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I've just heard of this bug "Dirty COW" that allows any user with read access to files to also write to them and gain administrative access. How do I protect against this bug?

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The Ancient Dirty COW Bug

This bug has been around since Kernel version 2.6.22. It allows a local user with read access to gain administrative privileges. A warning has been issued (Softpedia: Linux Kernels 4.8.3, 4.7.9 & 4.4.26 LTS Out to Patch "Dirty COW" Security Flaw) and users are urged to upgrade to Kernel Linux kernel 4.8.3, Linux kernel 4.7.9, and Linux kernel 4.4.26 LTS. THIS LINK IS MISLEADING because these Kernel versions are not supported by Ubuntu.

This answer is tailored for Ubuntu users and tells you:

  • Recommended Kernel Versions for Ubuntu users
  • How to display your current Kernel Version
  • How to apply fix for Ubuntu Supported Kernels
  • How to apply fix for Non-Supported Ubuntu Kernels

Ubuntu users "Dirty COW" recommended Kernels

Ubuntu released security updates on October 20, 2016 to patch the Kernel used by all supported Ubuntu versions: Softpedia: Canonical Patches Ancient "Dirty COW" Kernel Bug in All Supported Ubuntu OSes

Canonical is urging all users to patch their systems immediately by installing:

  • linux-image-4.8.0-26 (4.8.0-26.28) for Ubuntu 16.10
  • linux-image-4.4.0-45 (4.4.0-45.66) for Ubuntu 16.04 LTS
  • linux-image-3.13.0-100 (3.13.0-100.147) for Ubuntu 14.04 LTS
  • linux-image-3.2.0-113 (3.2.0-113.155) for Ubuntu 12.04 LTS
  • linux-image-4.4.0-1029-raspi2 (4.4.0-1029.36)

The Xenial HWE kernel for Ubuntu 14.04 LTS was updated as well, to version linux-image-4.4.0-45 (4.4.0-45.66~14.04.1), and the Trusty HWE kernel for Ubuntu 12.04 LTS to version linux-image-3.13.0-100 (3.13.0-100.147~precise1).

Please update your Ubuntu installations immediately by following the instructions provided by Canonical at: https://wiki.ubuntu.com/Security/Upgrades .

Display your current Kernel Version

To display your current running Kernel version open the terminal with Ctrl+Alt+T and then type:

uname -a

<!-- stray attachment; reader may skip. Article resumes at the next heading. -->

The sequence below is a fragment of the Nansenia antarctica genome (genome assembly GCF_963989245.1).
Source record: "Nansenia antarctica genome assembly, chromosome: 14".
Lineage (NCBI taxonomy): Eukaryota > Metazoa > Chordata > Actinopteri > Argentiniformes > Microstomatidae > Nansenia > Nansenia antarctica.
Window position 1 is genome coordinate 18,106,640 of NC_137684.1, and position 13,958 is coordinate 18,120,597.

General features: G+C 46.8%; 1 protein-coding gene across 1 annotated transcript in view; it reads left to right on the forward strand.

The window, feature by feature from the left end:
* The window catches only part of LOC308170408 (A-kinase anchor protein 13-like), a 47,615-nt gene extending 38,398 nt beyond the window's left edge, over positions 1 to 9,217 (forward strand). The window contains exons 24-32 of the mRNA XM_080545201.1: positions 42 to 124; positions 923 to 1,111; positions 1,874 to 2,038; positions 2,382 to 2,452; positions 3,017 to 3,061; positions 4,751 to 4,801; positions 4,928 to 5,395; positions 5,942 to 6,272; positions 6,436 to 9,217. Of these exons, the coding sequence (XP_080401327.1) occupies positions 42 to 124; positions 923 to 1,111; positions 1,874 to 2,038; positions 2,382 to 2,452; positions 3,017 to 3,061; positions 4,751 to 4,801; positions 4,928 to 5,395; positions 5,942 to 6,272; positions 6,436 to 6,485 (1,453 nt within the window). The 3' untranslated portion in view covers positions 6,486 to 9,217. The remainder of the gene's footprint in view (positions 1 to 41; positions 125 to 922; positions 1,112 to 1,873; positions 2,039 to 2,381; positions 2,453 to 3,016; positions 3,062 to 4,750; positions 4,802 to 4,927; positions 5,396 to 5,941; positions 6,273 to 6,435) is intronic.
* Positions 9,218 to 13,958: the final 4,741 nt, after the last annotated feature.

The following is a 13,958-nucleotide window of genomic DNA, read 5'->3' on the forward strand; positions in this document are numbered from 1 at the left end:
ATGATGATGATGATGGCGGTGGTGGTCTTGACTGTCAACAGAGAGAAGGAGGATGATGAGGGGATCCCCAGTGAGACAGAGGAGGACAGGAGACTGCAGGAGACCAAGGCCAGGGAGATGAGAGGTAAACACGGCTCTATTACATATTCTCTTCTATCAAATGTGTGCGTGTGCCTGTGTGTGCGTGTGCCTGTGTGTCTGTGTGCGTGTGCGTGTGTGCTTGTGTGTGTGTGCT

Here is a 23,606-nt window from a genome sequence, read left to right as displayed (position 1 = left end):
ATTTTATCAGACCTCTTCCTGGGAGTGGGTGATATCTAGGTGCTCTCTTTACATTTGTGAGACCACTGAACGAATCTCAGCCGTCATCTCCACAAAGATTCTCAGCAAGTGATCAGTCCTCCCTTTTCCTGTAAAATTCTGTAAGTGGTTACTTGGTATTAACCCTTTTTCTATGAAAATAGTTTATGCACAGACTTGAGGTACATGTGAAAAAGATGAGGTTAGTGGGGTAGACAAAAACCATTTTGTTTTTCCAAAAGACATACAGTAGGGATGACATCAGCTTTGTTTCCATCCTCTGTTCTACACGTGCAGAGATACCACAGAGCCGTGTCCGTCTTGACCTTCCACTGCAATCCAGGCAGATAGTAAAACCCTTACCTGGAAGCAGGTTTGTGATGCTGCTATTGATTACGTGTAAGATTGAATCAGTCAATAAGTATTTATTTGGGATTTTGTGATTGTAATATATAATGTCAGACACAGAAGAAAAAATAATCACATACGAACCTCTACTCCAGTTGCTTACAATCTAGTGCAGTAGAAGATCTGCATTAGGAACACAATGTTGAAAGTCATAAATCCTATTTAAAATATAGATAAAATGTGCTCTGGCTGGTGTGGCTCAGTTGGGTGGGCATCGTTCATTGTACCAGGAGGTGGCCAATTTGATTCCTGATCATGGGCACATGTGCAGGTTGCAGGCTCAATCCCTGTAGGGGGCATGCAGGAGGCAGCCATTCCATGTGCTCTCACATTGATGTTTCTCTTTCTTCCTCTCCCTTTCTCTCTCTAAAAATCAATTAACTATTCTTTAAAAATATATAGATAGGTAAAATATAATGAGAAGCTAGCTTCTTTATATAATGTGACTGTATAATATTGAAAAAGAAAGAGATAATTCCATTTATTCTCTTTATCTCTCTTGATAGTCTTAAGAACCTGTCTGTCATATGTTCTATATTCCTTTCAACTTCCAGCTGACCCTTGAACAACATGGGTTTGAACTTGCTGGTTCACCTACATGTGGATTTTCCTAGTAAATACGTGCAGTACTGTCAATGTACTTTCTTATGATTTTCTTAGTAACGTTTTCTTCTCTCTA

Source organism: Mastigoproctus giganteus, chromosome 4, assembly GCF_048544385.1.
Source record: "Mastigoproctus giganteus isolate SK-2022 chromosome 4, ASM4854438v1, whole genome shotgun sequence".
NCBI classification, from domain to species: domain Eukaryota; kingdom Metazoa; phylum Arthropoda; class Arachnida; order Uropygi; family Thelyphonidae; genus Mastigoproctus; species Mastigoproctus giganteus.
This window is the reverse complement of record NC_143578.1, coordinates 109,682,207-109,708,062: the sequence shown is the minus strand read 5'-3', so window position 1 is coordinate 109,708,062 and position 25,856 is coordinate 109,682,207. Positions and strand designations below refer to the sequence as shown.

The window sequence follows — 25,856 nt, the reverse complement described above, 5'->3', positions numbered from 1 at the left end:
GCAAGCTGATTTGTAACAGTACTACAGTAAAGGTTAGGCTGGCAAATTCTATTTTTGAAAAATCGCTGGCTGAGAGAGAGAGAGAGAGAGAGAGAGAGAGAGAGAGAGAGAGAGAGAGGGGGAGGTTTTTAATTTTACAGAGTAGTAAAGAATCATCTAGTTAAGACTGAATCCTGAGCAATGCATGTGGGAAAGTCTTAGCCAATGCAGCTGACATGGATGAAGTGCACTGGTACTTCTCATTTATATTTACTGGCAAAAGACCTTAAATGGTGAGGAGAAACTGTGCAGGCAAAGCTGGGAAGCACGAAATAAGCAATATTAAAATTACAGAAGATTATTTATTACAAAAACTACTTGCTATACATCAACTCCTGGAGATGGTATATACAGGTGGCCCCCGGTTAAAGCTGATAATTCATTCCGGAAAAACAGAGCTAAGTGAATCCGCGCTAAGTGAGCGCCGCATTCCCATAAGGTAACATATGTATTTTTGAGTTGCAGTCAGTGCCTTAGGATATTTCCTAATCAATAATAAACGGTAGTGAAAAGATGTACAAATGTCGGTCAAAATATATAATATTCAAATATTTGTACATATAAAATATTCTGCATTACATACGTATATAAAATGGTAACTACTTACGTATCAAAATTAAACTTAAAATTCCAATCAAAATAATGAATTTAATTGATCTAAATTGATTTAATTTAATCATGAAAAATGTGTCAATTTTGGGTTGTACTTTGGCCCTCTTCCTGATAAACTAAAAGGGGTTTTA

The kernel version you booted with is then displayed like this:

Linux dell 4.8.1-040801-generic #201610071031 SMP Fri Oct 7 14:34:10 UTC 2016 x86_64 x86_64 x86_64 GNU/Linux

Remember after you install the new kernel with the patches, you can still boot older kernel versions from Grub. Older versions will not have the patch applied, which is the case of this kernel version 4.8.1.

Once again remember kernel version 4.8.1 is not supported by Ubuntu.

How to fix for Ubuntu supported Kernels

Since Ubuntu has released the fix of the bug, All users need to do is upgrade their system. If daily security updates are enabled the kernel upgrade has already been done. Check your kernel version to the list of kernels above.

If Ubuntu has not automatically upgraded your kernel version then run:

sudo apt-get update
sudo apt-get dist-upgrade
sudo reboot

After rebooting check your current kernel version by repeating the previous section instructions.

How to fix for Non-supported Ubuntu Kernels

Some installations with newer hardware may be using an unsupported Kernel such as 4.8.1 or greater. If so you will need to manually upgrade the Kernel. Although the bug report link above says to use Kernel 4.8.3, As of October 30, 2016, 4.8.5 is the most recent and this is how to install it:

cd /tmp
wget http://kernel.ubuntu.com/~kernel-ppa/mainline/v4.8.5/linux-headers-4.8.5-040805_4.8.5-040805.201610280434_all.deb
wget http://kernel.ubuntu.com/~kernel-ppa/mainline/v4.8.5/linux-headers-4.8.5-040805-generic_4.8.5-040805.201610280434_amd64.deb
wget http://kernel.ubuntu.com/~kernel-ppa/mainline/v4.8.5/linux-image-4.8.5-040805-generic_4.8.5-040805.201610280434_amd64.deb
sudo dpkg -i *.deb
sudo reboot